Since the invention of the television, people have had a growing love affair with screens of all shapes and sizes.
All along our march toward bigger and better, and smaller and better screens some voices have been decrying the dangers of addiction to the various iterations of screendom.
To call it addiction seems to trivialize true substance addiction. Aren’t we also addicted to paved roads and telephones? These, along with our screens are an unavoidable part of life.
If we’re honest, we must admit that for many of us, screen time consumes large portions of our day. If you combine all the screens in your life it may be as high as twelve hour a day. Yikes!
Once a week or so, I see a Facebook status from one person or another announcing their renouncing of Facebook to focus on more important things such as God and family.
Maybe it’s a religious trend. Last Sunday the pastor of a prominent evangelical church published a letter that seemed to suggest that his overuse of social media (along with other missteps) required that he hire additional pastors to make him more accountable.
In another case, one jazz musician, Sinj Clarke blamed screen addiction for throwing his musical passion off track. (Source)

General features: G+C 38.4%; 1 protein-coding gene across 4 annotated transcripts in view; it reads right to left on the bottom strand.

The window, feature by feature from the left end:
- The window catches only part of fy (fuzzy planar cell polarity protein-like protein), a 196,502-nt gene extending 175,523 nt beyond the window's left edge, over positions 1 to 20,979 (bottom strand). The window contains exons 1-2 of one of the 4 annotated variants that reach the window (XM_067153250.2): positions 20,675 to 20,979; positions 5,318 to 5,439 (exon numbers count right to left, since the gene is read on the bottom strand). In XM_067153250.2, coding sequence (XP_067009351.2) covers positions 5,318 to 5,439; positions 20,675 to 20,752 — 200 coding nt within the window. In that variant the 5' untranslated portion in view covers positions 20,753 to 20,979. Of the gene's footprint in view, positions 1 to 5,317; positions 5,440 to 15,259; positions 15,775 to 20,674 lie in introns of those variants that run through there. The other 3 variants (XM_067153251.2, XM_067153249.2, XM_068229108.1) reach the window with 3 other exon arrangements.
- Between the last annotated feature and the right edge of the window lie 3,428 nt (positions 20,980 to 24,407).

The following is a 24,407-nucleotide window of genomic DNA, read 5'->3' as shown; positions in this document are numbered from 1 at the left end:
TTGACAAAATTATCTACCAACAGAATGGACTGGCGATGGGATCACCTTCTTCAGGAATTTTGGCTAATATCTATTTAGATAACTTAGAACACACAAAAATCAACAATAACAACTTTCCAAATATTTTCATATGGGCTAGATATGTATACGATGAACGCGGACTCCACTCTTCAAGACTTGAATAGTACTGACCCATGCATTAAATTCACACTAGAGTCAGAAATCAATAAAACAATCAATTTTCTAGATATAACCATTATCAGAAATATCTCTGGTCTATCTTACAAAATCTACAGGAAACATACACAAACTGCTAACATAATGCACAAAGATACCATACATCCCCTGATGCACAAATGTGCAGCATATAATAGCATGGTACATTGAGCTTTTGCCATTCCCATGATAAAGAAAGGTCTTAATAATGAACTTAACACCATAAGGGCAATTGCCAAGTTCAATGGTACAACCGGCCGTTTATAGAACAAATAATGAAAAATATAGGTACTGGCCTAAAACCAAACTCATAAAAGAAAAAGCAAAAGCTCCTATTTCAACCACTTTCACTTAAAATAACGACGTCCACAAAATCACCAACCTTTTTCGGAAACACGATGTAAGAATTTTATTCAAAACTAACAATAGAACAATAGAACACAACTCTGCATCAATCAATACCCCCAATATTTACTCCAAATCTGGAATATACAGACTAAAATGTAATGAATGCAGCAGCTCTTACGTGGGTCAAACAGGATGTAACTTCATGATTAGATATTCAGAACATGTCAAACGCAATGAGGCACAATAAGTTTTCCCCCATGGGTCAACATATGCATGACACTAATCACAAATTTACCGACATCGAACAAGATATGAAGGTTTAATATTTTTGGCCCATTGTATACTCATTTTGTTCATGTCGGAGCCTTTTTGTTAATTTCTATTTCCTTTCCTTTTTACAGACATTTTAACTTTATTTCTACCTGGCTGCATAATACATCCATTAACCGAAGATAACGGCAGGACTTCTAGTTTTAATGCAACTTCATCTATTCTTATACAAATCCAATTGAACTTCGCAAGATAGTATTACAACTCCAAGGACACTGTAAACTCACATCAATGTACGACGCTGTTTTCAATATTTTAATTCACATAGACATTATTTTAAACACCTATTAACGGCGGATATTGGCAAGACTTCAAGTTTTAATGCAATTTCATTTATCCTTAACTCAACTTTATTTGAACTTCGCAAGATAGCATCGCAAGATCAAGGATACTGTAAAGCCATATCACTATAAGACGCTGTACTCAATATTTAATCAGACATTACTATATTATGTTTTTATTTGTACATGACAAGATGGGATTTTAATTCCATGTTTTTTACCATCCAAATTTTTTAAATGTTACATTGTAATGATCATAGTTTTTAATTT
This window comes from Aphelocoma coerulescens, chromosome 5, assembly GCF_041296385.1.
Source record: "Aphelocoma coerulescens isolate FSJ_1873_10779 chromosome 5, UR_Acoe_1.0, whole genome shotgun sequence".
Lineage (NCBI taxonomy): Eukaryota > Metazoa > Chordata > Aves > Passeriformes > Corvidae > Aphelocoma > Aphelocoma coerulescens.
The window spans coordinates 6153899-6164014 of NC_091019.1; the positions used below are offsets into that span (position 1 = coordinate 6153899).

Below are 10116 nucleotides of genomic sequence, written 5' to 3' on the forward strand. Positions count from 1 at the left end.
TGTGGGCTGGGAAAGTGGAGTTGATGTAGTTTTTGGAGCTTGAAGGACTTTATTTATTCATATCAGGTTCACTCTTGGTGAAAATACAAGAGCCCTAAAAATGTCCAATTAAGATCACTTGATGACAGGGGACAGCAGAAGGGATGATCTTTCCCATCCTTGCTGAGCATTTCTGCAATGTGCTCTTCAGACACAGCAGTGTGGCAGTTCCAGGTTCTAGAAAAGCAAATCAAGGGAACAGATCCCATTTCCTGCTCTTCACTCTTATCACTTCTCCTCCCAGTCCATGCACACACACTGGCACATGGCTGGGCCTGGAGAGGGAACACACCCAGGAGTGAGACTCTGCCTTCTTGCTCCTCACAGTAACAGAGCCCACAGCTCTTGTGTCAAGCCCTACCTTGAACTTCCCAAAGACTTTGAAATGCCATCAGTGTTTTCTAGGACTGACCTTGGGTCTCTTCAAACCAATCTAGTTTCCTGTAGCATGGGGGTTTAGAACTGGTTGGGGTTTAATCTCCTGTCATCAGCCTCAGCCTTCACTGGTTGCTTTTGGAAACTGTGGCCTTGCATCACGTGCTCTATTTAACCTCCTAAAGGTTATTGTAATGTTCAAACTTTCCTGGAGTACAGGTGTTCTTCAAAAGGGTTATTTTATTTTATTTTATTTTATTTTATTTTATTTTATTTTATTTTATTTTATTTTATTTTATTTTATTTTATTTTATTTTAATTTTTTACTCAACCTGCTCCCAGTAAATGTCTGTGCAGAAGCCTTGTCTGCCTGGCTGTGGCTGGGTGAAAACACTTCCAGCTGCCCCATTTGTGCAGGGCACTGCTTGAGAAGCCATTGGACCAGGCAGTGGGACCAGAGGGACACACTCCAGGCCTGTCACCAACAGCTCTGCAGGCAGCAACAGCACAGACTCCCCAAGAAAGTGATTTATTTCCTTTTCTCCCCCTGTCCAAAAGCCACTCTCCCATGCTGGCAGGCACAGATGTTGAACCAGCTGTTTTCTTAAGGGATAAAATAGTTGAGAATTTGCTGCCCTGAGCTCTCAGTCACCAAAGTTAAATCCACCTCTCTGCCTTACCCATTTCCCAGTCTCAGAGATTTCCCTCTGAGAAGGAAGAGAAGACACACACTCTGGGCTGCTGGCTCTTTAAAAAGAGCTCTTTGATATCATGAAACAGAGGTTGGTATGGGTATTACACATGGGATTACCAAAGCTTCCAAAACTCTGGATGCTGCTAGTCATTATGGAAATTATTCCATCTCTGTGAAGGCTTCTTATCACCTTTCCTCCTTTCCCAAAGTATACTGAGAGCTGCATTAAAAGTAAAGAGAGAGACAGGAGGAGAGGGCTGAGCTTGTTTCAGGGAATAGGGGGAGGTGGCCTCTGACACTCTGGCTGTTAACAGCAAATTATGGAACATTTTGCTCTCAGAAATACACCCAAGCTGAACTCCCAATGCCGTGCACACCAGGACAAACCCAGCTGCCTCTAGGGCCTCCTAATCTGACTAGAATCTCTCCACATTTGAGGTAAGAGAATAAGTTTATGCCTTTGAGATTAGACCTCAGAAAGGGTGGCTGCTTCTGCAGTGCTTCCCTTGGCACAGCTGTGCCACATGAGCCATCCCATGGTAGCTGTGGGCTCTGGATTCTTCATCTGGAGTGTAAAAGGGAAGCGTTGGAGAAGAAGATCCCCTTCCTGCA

But maybe the screen time is not the real issue. Could it be that we are Narcissus, peering into the pond only to behold the reflection of our own image staring back at us? Oh, how we love that image. Oh, how unsatisfying to realize it cannot return the love we seek. And yet, we cannot avert our eyes. It is as though we seek permission in the approval of friends and followers to love ourselves.
When we measure our own worth in the currency of likes and retweets, it is time to rethink our involvement in social media.
Perhaps that unsatisfying experience is what motivates people to try and swear off social media. If a radical departure is what you need, then do it. For the rest of us, a taming of the beast might be just the thing we need. Here are some ideas.
1. Figure out your life purpose and make your social media involvement serve that purpose. Here is a TedTalk to help you get started.
2. Keep a list of key activities that are more important to you than scrolling through your social media feed. Do it now, instead of scrolling your feed.
3. Say no to social media when you’re driving, eating with others, being paid to do your job or having sex. Too bad I had to say that.
4. One screen at a time. If you have choose which screen to attend to, you might watch less TV.
5. Schedule your screen time. When you do log on, check in or connect on social media, be kind, be brief and be gone.
6. If there is a choice between mindless scrolling and an actual conversation, choose the conversation. The person in front of you is far more interested in what you have to say than the few hundred who would forget you if they never saw your status updates.